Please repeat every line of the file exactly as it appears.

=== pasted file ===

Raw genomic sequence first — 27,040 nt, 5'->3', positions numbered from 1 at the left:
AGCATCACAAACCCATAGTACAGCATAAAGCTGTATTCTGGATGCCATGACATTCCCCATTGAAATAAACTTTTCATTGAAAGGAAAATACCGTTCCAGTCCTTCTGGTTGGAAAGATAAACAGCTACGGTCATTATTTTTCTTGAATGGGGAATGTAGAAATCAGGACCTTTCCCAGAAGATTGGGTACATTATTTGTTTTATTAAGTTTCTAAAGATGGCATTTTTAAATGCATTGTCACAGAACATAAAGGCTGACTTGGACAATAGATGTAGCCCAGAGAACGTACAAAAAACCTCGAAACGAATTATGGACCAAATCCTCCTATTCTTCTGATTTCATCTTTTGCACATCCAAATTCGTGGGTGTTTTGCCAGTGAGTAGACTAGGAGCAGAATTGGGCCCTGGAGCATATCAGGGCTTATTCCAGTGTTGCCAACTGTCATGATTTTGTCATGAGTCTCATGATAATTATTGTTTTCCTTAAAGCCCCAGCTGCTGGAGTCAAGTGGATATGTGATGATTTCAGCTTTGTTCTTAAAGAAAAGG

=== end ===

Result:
Raw genomic sequence first — 27,040 nt, 5'->3', positions numbered from 1 at the left:
AGCATCACAAACCCATAGTACAGCATAAAGCTGTATTCTGGATGCCATGACATTCCCCATTGAAATAAACTTTTCATTGAAAGGAAAATACCGTTCCAGTCCTTCTGGTTGGAAAGATAAACAGCTACGGTCATTATTTTTCTTGAATGGGGAATGTAGAAATCAGGACCTTTCCCAGAAGATTGGGTACATTATTTGTTTTATTAAGTTTCTAAAGATGGCATTTTTAAATGCATTGTCACAGAACATAAAGGCTGACTTGGACAATAGATGTAGCCCAGAGAACGTACAAAAAACCTCGAAACGAATTATGGACCAAATCCTCCTATTCTTCTGATTTCATCTTTTGCACATCCAAATTCGTGGGTGTTTTGCCAGTGAGTAGACTAGGAGCAGAATTGGGCCCTGGAGCATATCAGGGCTTATTCCAGTGTTGCCAACTGTCATGATTTTGTCATGAGTCTCATGATAATTATTGTTTTCCTTAAAGCCCCAGCTGCTGGAGTCAAGTGGATATGTGATGATTTCAGCTTTGTTCTTAAAGAAAAGG